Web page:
By Jackie James


First, let me state that I am in NO WAY trying to state that my isolation period as a kid is on the same level as a quarantine and a pandemic; I understand that my situation was not life-threatening and this article is somewhat tongue-in-cheek. I do, however, know that as a teenager, everything can seem apocalyptic, even when it’s clearly not.

How to Survive the Corona Virus Quarantine

Already bored staying home, distancing yourself from your friends and co-workers during this unprecedented time in history? Finding it difficult to occupy your time? Experiencing major FOMO? (fear of missing out, for those not familiar with “current lingo”). Already binged watched all the episodes of “Stranger Things”? There’s no question; being stuck at home is no fun. However, you CAN be thankful it’s not 1982…

Back in 1982, I was 15. (Yes, I am THAT old). I was struggling to find myself, and I did not always make the smartest choices. At the start of the summer, life was “bitchin” as we used to say in San Diego, the place I was lucky enough to call home. I had my friends, the beach, the parties—it was the perfect combination of sandy summer days and evenings sprinkled with questionable decisions.

It was one of these evenings that pushed my parents to their limit, and they determined that my punishment should be a severe one. They convinced my older sister and her husband to take me in for the summer and I was unceremoniously shipped off to Houston, Texas.

Looking back now, God Bless my sister and her family. I was moody, angry, bored, and I knew no one in Texas other than her than my sister, her husband, and their twin 8-year old sons. I was used to being able to spend my time outdoors during the summer in San Diego; the humid, blistering hot weather of Houston was quite an adjustment for me. I spent most of my time indoors, since I really had nowhere to go, no one to see, no way to get there and the weather was not conducive to walks or other outdoor activities. I didn’t have access to a car and there were no shared scooters or bikes, so I was stuck. While this isolation period was somewhat self-inflicted, at the time, I never knew how I was going to get through the summer! I spent my days listening to 8-track tapes of Billy Joel’s “The Stranger” and Steve Martin’s “A Wild and Crazy Guy”; my evenings were spent watching movies like “Time After Time” and “Blow Out” when I wasn’t attempting to get clear reception of Doctor Demento’s radio show. (I learned all the words to Moon Unit Zappa’s hit “Valley Girl” that summer, so there was an upside.) Cell phones were non-existent, so I couldn’t call anyone and if I had, it was from a phone hooked onto a wall. Plus, calls to California would have been assessed a long-distance charge, so I didn’t make calls. It was during this time that I wrote tons of handwritten letters to my friends (and evidently, I was so bored, I wrote the same letter to several different people because I had very little to share). No YouTube, no Facebook, no Instagram, no Snapchat, and no internet. My sister didn’t even have cable, so even though MTV used to play videos back then, I still couldn’t watch them. I ate, I slept, I drove everyone crazy with my pouting and complaining, and I found ways to fill my day. Yes, I survived the isolated summer of 1982.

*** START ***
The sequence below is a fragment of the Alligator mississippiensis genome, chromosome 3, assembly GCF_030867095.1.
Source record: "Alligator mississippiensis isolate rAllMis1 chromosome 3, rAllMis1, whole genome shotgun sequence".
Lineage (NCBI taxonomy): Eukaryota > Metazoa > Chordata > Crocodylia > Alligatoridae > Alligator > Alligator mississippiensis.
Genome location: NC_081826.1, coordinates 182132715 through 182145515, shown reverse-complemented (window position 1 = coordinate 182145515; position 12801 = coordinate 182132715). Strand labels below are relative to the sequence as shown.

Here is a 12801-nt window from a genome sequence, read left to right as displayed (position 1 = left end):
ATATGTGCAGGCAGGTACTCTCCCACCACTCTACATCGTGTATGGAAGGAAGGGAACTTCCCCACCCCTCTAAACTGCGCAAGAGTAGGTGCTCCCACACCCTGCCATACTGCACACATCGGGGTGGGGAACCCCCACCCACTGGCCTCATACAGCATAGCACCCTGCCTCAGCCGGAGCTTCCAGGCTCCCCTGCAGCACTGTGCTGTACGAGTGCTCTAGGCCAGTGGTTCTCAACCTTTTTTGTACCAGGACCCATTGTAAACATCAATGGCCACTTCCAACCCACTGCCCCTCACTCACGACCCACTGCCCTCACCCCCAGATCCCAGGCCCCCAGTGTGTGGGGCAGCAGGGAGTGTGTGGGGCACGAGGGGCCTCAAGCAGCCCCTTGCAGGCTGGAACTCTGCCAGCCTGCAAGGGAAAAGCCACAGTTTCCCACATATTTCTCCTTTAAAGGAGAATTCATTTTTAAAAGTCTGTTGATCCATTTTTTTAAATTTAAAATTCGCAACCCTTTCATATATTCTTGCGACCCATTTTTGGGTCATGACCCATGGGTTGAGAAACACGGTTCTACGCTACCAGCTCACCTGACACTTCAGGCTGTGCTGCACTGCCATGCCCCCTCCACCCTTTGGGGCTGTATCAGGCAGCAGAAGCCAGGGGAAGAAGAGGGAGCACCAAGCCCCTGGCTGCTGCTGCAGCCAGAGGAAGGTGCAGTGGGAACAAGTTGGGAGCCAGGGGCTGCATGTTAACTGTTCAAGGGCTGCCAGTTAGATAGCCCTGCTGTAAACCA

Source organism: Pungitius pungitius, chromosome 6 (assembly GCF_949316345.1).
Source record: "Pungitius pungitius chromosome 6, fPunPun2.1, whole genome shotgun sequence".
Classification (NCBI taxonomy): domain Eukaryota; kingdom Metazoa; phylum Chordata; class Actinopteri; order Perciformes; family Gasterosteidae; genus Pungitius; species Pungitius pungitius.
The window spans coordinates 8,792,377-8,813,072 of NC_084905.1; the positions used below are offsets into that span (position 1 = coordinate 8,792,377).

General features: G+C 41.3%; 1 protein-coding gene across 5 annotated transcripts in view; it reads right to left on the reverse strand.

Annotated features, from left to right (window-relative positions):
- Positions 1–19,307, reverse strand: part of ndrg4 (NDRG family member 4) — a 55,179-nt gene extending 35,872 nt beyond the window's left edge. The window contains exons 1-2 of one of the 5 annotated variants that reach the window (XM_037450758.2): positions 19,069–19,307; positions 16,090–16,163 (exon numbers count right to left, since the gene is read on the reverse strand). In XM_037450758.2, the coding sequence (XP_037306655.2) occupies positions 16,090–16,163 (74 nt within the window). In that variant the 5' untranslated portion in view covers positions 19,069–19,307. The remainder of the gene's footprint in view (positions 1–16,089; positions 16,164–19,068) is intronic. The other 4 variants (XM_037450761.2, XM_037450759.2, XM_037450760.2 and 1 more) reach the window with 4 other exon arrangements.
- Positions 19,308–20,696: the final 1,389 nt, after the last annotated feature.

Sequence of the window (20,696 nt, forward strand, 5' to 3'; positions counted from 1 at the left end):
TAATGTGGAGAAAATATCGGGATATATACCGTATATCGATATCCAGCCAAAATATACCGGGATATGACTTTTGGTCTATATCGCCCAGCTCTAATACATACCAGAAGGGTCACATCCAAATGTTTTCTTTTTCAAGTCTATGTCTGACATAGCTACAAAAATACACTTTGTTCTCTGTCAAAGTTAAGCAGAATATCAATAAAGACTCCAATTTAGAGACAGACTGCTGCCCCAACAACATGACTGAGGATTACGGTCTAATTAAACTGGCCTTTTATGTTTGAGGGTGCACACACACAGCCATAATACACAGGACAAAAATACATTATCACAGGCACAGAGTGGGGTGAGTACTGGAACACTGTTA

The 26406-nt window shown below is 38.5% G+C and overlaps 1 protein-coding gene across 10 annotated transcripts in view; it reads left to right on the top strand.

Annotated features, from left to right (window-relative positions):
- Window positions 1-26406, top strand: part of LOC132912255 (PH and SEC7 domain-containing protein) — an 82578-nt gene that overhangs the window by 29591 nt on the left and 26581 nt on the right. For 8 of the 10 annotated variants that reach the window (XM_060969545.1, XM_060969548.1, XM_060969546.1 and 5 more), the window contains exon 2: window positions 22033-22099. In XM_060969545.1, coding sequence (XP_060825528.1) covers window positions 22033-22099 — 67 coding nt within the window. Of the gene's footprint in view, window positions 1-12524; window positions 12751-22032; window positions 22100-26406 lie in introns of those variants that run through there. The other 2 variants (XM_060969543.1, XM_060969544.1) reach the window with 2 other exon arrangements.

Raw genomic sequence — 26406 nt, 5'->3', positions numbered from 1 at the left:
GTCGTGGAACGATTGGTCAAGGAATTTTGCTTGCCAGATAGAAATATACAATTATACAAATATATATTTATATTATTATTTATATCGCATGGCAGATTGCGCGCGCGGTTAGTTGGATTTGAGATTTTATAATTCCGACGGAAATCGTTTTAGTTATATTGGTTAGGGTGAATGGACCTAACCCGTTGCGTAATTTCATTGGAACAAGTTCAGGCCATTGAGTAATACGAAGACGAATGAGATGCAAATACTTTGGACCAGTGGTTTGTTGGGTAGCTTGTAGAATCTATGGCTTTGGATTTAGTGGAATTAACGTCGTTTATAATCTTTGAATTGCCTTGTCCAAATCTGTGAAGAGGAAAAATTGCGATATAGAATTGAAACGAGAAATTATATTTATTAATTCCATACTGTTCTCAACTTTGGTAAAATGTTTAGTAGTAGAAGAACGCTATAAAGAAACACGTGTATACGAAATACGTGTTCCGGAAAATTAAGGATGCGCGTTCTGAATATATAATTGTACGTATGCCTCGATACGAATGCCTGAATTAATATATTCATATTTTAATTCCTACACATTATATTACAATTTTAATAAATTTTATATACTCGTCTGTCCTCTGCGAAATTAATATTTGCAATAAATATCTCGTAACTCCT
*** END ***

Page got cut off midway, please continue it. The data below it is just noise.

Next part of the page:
So just think—currently, you may be relegated to “sheltering in place”, while maintaining a safe distance from those around you. While this may seem like an unfortunate circumstance, embrace this time for what it is: a learning experience. While it may be difficult making the adjustment, try to appreciate the technological advances that we enjoy today that were absent in 1982. Entertainment-wise, you have the

world at your fingertips. Television, movies, and music are all on demand; in 1982 we were lucky to have more than three tv channels! Peruse the internet for all its worth—learn a new language, watch music videos, learn to cook a new recipe, or discover a hobby that interests you. Have a video chat with someone. Write a novel. Listen to books on audio tape. Make TikTok videos to Biggie Smalls “Hypnotize” or make parody videos to post on YouTube. Paint your room. Try new make up or a new hair color. Learn to play an instrument. Do yoga or Pilates. Walk your dog. Go for a run. Play board games.

Want to really use this time to your advantage? Work on an idea to make the world a better place. Write an actual letter to someone and make their day! There’s nothing like receiving a letter in the mail to know that someone is thinking about you. Put together craft ideas and share with parents who are shut in with small children. Offer to pick up snacks and essentials for an elderly neighbor. Have someone older tell you about their life experiences because once that person is gone, so are their memories and stories. Make a difference in someone’s life. Do something wholly unselfish.

Right now. It’s all we have, so instead of lamenting that you are cooped up like a chicken, be fearless instead and relish this moment. And maybe in 40 years, you can tell your kids about the TikTok dance you created during the pandemic of 2020.